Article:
In both experiments in this study, two of the three words of a triplet were presented as cues on pretest trials. On the final test, two words were again presented on each trial, with a third word to be retrieved. Hence the cue configurations of the training and final test events were identical to those of the aforementioned testing paradigm for triplets (see Fig. 1). There were three conditions on the final test, all matching those of the testing paradigm: pretested-same, pretested-different, and studied (see Fig. 3). That design is thus well suited for testing the two hypotheses outlined above. If, as a general principle, a cued recall attempt with feedback always yields high learning specificity when two or more cues are presented, then the same learning specificity that has been observed in the testing paradigm should be observed in the current pretesting experiments (i.e., that pattern might hold regardless whether retrieval occurs through episodic or semantic memory). Alternatively, if specificity of learning through cued recall is unique to the study–test sequence of the testing paradigm, then that specificity should not be observed in the current pretesting experiments, in which there is no study phase.
The first experiment investigated pretesting and learning specificity using a 48-hr delayed final test, a retention interval that is consistent with the aforementioned testing paradigm studies.
Fifty-two undergraduate students participated for course credit. Four subjects were excluded because they did not return for the second session, and one was excluded due to experimenter error. The target sample size in all experiments was 43, which yields statistical power of .85 to detect a ≥.05 proportion correct difference between tested-different and nontested conditions (based on a one-tailed t test of triplet data from Pan et al., 2016, Experiment 1).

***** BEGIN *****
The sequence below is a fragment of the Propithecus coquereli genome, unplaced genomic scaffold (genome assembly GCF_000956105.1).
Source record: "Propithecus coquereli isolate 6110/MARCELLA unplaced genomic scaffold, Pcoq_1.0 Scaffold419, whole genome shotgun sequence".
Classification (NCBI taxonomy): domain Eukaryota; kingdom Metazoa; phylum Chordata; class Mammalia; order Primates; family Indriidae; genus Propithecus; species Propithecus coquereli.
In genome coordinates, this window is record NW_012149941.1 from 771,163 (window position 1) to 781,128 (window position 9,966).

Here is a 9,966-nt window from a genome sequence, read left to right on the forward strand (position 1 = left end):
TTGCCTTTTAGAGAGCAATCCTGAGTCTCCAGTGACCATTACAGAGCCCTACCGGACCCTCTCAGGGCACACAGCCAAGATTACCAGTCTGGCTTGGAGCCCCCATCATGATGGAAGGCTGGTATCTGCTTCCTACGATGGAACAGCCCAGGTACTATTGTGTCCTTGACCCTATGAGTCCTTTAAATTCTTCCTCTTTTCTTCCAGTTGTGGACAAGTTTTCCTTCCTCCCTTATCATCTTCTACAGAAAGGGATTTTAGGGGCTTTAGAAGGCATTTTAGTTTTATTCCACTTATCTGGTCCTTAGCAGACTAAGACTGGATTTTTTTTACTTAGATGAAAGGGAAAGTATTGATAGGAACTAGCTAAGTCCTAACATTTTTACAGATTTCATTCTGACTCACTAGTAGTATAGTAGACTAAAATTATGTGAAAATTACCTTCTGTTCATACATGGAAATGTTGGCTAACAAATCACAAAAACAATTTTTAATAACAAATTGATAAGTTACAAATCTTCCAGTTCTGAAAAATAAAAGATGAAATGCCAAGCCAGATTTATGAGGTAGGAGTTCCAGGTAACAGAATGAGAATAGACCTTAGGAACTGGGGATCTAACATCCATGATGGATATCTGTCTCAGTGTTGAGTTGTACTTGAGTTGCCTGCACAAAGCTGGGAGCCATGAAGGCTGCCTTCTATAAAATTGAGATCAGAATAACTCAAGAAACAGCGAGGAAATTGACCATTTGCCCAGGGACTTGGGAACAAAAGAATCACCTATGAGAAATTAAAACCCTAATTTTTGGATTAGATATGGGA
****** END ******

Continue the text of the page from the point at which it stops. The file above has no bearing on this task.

The stimuli were 36 three-word triplets (Pan et al., 2016). Word frequency and forward and backward associative strength, where data were available, averaged 82 and 0.08, respectively (Nelson, McEvoy, & Schreiber, 2004). A master list was used to create six training lists wherein assignment of triplets to pretesting or study, and the choice of to-be-retrieved word during pretesting (i.e., one of three words per triplet), was counterbalanced over subjects.
For each training list, a corresponding final test list was created in which each word per triplet was assessed once in each of three 36-trial blocks. Each block had six pretested-same, 12 pretested-different, and 18 studied trials. Pretested-same trials assessed a pretested triplet for the same word as was missing during training, pretested-different trials assessed a pretested triplet for a different word as was pretested during training, and studied trials assessed previously studied triplets. Each subject trained using one training list and was assessed using a corresponding final test list.
Design and procedure